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A Population of Interstellar Asteroids?

It was hard enough to find ‘Oumuamua, the first object on an interstellar trajectory discovered within our own Solar System. The emergence of new resources like the Large Synoptic Survey Telescope (LSST) should help us develop a preliminary catalog of such interlopers, thought to be not uncommon if we can identify them. But tracking down objects that wandered from one star to another and found their way into residence in our system is another matter entirely.

In April we looked at a study of an unusual set of Centaurs, asteroids whose orbit perpendicular to the orbital plane of the planets and other asteroids raises questions about their origin. A letter to Monthly Notices of the Royal Astronomical Society had appeared, written by Fathi Namouni (Observatoire de la Côte d’Azur, France) and Maria Helena Moreira Morais (Universidade Estadual Paulista, Brazil). The scientists identified what seems to be a population of asteroids that were probably drawn into the Sun’s gravitational pull at the time of the Solar System’s formation, when the Sun’s birth cluster stars would still be nearby. See Identifying Asteroids from Other Stars for a preliminary look at the idea.

The study has now been expanded and appears as a full paper in the same journal, calling renewed attention to the dynamical evolution of this particular branch of the Centaur family. Let’s quickly note that not all Centaurs fit into parameters implying an interstellar origin. Similar to asteroids in size but likely icy in composition, most Centaurs revolve in relatively unexceptional but ultimately unstable orbits in the outer Solar System between Jupiter and Neptune.

Namouni and Morais are interested in the small number of high-inclination Centaurs — and a few at lower inclination — whose computed orbital history points to an origin far from home. The subsequent orbits of these objects may be more stable than we have realized. Says Morais:

“The Solar System formed 4.5 billion years ago in a stellar nursery, with its systems of planets and asteroids. The stars were close enough to each other to foster strong gravitational interactions that led to an exchange of material among the systems. Some objects now in the Solar System must therefore have formed around other stars. Until recently, however, we couldn’t distinguish between captured interstellar objects and objects that formed around the Sun. The first identification was made by us in 2018.”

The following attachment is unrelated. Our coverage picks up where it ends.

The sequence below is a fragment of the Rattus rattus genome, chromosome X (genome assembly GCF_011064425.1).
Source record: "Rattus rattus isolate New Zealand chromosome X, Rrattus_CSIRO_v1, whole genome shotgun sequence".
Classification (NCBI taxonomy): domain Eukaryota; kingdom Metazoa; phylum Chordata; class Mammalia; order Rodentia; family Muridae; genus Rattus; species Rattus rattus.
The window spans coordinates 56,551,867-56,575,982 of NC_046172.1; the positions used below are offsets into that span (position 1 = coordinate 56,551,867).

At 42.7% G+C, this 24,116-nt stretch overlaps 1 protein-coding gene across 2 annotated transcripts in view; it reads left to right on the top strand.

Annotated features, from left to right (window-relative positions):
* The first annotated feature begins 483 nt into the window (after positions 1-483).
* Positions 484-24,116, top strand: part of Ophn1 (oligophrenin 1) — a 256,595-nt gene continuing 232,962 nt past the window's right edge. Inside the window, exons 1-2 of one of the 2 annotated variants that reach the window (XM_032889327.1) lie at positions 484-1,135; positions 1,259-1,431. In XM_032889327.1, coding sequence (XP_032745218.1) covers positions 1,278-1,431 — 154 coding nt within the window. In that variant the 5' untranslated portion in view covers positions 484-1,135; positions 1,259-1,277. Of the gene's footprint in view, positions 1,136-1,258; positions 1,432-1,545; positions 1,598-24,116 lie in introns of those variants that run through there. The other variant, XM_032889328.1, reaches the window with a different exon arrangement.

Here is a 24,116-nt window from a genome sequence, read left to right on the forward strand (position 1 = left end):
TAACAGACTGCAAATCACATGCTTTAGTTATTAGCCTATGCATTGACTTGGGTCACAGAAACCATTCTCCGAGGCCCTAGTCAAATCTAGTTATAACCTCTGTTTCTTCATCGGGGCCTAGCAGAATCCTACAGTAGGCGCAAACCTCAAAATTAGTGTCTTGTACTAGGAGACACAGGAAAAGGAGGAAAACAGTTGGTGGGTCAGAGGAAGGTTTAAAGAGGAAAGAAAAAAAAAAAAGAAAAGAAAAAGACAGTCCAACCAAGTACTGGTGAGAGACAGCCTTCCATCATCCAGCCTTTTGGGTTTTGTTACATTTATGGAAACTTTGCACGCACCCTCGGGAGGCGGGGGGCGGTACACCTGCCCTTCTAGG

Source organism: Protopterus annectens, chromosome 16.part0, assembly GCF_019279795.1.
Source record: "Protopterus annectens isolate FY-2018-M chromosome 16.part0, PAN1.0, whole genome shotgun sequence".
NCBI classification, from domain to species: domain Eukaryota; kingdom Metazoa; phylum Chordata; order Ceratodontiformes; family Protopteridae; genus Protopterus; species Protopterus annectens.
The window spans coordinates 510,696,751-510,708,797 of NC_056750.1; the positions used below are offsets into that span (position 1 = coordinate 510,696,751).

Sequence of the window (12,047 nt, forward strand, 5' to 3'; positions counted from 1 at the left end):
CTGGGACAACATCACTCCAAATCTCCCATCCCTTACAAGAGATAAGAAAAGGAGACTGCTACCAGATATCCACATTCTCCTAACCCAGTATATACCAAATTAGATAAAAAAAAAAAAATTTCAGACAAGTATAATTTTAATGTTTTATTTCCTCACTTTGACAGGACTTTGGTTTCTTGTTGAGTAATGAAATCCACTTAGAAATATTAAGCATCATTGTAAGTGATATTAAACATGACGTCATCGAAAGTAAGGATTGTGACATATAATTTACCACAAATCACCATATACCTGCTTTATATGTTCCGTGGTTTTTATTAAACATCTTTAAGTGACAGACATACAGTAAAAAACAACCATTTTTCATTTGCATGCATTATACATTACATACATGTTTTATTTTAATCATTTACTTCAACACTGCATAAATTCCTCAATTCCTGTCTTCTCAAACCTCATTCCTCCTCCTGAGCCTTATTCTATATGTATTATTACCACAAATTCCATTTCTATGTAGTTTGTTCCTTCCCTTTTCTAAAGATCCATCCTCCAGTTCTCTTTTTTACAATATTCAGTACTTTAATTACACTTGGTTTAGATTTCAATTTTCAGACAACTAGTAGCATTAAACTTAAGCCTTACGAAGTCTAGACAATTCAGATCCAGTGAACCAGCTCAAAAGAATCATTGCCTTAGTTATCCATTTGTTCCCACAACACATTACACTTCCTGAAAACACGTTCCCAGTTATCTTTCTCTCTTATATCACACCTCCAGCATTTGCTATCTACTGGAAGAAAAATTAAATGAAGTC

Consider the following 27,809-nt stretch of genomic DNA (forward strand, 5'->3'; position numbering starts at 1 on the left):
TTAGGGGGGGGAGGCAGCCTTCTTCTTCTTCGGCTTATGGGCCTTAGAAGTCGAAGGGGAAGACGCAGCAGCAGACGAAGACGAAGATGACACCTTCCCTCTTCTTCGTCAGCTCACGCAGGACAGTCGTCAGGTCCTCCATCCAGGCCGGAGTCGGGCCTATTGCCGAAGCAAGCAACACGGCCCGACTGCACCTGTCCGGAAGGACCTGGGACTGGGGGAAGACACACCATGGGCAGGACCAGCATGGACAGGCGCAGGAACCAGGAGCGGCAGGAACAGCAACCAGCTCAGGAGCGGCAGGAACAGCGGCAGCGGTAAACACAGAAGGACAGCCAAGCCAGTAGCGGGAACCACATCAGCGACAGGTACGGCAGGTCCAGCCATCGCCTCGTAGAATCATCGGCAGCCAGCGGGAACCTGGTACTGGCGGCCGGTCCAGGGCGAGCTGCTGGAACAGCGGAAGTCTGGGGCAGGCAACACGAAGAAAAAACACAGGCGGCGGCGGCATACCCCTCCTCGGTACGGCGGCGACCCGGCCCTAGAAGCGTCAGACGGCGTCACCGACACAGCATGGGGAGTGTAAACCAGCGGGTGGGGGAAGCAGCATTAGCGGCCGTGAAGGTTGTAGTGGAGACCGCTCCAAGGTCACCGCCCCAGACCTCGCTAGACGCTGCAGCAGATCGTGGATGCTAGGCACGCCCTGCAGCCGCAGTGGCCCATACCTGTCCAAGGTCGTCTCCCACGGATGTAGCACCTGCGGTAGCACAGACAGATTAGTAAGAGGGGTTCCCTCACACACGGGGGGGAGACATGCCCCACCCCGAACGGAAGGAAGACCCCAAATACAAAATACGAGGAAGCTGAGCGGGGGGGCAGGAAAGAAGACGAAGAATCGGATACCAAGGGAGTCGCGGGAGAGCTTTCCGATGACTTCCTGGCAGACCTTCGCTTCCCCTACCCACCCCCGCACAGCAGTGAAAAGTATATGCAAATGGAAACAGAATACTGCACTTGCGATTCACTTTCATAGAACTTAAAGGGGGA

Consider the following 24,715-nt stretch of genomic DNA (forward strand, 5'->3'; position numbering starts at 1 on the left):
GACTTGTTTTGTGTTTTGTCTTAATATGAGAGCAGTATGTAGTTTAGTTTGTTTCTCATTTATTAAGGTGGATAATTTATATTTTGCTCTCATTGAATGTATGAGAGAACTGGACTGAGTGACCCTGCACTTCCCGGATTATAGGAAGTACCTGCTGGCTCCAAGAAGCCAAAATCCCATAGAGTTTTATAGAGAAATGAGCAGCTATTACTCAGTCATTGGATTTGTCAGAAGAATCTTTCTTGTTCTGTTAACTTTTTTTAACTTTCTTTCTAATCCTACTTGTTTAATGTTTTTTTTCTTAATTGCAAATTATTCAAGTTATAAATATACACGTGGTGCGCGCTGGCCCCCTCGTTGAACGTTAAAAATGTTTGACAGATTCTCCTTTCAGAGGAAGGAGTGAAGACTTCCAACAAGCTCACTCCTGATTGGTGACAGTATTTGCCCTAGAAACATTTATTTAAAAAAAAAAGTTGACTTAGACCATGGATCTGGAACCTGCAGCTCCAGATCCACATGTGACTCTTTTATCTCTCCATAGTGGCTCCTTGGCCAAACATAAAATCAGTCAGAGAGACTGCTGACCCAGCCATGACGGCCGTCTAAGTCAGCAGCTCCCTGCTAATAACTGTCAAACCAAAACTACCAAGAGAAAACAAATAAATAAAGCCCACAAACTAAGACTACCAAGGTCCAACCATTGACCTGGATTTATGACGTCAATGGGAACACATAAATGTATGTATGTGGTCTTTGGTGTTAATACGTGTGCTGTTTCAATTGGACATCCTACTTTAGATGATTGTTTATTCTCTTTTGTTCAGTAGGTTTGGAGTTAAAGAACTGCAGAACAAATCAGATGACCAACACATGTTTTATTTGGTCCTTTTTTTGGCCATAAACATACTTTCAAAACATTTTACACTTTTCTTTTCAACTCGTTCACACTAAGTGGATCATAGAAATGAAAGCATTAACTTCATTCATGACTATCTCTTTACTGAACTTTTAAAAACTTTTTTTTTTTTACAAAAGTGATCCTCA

Image: NGC 299 is an open star cluster of a kind similar to the one that produced the Sun, located within the Small Magellanic Cloud. Open clusters are weakly bound collections of stars, all formed from the same massive molecular cloud of gas and dust. Because of this, all the stars have the same age and composition, but vary in mass because they formed at different positions within the cloud. In the close conditions of such a birth cluster, comets and asteroids may have moved readily from star to star. Image credit: ESA/Hubble & NASA.

The object Morais talks about as the duo’s first detection is a retrograde co-orbital asteroid of Jupiter called (514107) Ka‘epaoka‘awela, whose name translates from Hawaiian into the delightful “mischievous opposite-moving companion of Jupiter.” Using computer simulations to unwind Centaur orbits back 4.5 billion years to the formation of the Solar System, the researchers find 19 Centaurs of likely interstellar origin. Again we’re presented with the chance to study objects from another star that may be reachable much closer to home.

The authors contest earlier theories about the origin of Centaurs as being from the primordial planetesimal disk. The paper goes on:

When 4.5 Gyr-stable orbits were found in Paper I for Ka‘epaoka‘awela with a majority of retrograde orbits in Jupiter’s co-orbital region, it was concluded that Ka‘epaoka‘awela is likely of interstellar origin as no internal Solar system dynamical process could produce asteroid orbits with an inclination of 162° at Jupiter’s location at that early epoch. Ka‘epaoka‘awela could be a representative of a class of asteroids captured from the interstellar medium by the Sun and Jupiter owing to the strength of Jupiter’s co-orbital resonance at large inclination that is responsible for shielding the asteroid from disruptive perturbations from the other planets…

And note the whole issue of orbital stability, for an important point in the authors’ work is their contention that there are long-term, stable orbits for interstellar objects that are not as extreme as most of the Centaurs studied here and thought to be interstellar. Indeed, Chiron may be a case of such:

The existence of 4.5 Gyr-stable orbits for high-inclination Centaurs, the two polar TNOs and Chiron widens the significance of that earlier finding in that stability over the age of the Solar system is possible even for Centaurs that are not protected by strong resonances. Furthermore, high inclination is not a prerequisite for Centaur stability over the age of the Solar system as Chiron’s example demonstrates.

Chiron, in fact, gets more and more interesting. On an eccentric orbit that crosses the orbit of Saturn and extends close to that of Uranus, the object seems to have the composition of a comet. The authors see Chiron either as an outlier that was once part of the planetesimal disk or an interstellar object, and urge further study of low-inclination Centaurs as we learn more about the kind of capture events that occurred in the early days of the Solar System. Some Centaurs may be more orbitally stable, and more interesting, than we have previously thought.